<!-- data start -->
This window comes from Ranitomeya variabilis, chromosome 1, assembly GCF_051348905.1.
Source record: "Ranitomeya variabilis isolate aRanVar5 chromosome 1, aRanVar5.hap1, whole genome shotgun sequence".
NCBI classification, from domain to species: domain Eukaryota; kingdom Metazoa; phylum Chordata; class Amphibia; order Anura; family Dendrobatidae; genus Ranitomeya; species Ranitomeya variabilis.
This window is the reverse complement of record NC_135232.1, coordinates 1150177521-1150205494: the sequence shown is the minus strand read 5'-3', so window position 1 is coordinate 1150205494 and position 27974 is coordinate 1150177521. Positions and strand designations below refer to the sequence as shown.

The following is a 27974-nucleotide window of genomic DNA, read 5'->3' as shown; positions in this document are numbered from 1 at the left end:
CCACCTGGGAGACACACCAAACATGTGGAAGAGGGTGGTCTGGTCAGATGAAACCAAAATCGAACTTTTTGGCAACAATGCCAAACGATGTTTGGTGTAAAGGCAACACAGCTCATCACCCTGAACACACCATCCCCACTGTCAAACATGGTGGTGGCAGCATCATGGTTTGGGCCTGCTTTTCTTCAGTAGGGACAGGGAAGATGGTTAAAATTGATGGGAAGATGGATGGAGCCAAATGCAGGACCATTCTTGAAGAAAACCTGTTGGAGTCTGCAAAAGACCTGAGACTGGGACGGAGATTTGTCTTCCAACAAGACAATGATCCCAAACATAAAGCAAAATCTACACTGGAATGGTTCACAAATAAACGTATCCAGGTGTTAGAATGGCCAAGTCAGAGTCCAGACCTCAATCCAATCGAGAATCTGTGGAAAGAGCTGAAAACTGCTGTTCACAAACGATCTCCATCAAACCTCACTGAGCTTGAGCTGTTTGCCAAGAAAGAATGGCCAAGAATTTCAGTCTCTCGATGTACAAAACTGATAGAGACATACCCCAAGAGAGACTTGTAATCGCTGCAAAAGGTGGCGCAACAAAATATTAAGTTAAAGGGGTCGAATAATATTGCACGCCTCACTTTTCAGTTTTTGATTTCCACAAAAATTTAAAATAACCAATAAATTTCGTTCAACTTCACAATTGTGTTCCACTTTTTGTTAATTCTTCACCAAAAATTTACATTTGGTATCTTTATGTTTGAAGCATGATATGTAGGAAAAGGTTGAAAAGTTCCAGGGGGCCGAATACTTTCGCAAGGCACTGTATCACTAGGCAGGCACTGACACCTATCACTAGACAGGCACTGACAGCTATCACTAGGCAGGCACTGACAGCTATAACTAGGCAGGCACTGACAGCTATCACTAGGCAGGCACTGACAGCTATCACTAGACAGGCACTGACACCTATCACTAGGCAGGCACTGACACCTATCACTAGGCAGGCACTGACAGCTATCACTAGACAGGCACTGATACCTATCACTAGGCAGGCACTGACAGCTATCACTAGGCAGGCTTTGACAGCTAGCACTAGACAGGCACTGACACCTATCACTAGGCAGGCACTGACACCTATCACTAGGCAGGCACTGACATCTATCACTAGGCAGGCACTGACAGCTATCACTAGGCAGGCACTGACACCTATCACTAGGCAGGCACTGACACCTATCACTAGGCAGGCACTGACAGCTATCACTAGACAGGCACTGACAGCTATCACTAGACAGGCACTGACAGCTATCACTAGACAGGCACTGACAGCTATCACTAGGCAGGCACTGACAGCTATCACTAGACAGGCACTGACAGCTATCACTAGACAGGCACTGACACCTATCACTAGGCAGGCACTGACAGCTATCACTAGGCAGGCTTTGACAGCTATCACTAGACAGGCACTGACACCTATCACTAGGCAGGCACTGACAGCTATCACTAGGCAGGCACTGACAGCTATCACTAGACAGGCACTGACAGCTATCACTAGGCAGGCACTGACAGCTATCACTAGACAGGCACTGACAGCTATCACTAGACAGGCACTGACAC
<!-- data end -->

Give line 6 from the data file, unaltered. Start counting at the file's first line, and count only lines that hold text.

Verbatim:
CCACCTGGGAGACACACCAAACATGTGGAAGAGGGTGGTCTGGTCAGATGAAACCAAAATCGAACTTTTTGGCAACAATGCCAAACGATGTTTGGTGTAAAGGCAACACAGCTCATCACCCTGAACACACCATCCCCACTGTCAAACATGGTGGTGGCAGCATCATGGTTTGGGCCTGCTTTTCTTCAGTAGGGACAGGGAAGATGGTTAAAATTGATGGGAAGATGGATGGAGCCAAATGCAGGACCATTCTTGAAGAAAACCTGTTGGAGTCTGCAAAAGACCTGAGACTGGGACGGAGATTTGTCTTCCAACAAGACAATGATCCCAAACATAAAGCAAAATCTACACTGGAATGGTTCACAAATAAACGTATCCAGGTGTTAGAATGGCCAAGTCAGAGTCCAGACCTCAATCCAATCGAGAATCTGTGGAAAGAGCTGAAAACTGCTGTTCACAAACGATCTCCATCAAACCTCACTGAGCTTGAGCTGTTTGCCAAGAAAGAATGGCCAAGAATTTCAGTCTCTCGATGTACAAAACTGATAGAGACATACCCCAAGAGAGACTTGTAATCGCTGCAAAAGGTGGCGCAACAAAATATTAAGTTAAAGGGGTCGAATAATATTGCACGCCTCACTTTTCAGTTTTTGATTTCCACAAAAATTTAAAATAACCAATAAATTTCGTTCAACTTCACAATTGTGTTCCACTTTTTGTTAATTCTTCACCAAAAATTTACATTTGGTATCTTTATGTTTGAAGCATGATATGTAGGAAAAGGTTGAAAAGTTCCAGGGGGCCGAATACTTTCGCAAGGCACTGTATCACTAGGCAGGCACTGACACCTATCACTAGACAGGCACTGACAGCTATCACTAGGCAGGCACTGACAGCTATAACTAGGCAGGCACTGACAGCTATCACTAGGCAGGCACTGACAGCTATCACTAGACAGGCACTGACACCTATCACTAGGCAGGCACTGACACCTATCACTAGGCAGGCACTGACAGCTATCACTAGACAGGCACTGATACCTATCACTAGGCAGGCACTGACAGCTATCACTAGGCAGGCTTTGACAGCTAGCACTAGACAGGCACTGACACCTATCACTAGGCAGGCACTGACACCTATCACTAGGCAGGCACTGACATCTATCACTAGGCAGGCACTGACAGCTATCACTAGGCAGGCACTGACACCTATCACTAGGCAGGCACTGACACCTATCACTAGGCAGGCACTGACAGCTATCACTAGACAGGCACTGACAGCTATCACTAGACAGGCACTGACAGCTATCACTAGACAGGCACTGACAGCTATCACTAGGCAGGCACTGACAGCTATCACTAGACAGGCACTGACAGCTATCACTAGACAGGCACTGACACCTATCACTAGGCAGGCACTGACAGCTATCACTAGGCAGGCTTTGACAGCTATCACTAGACAGGCACTGACACCTATCACTAGGCAGGCACTGACAGCTATCACTAGGCAGGCACTGACAGCTATCACTAGACAGGCACTGACAGCTATCACTAGGCAGGCACTGACAGCTATCACTAGACAGGCACTGACAGCTATCACTAGACAGGCACTGACAC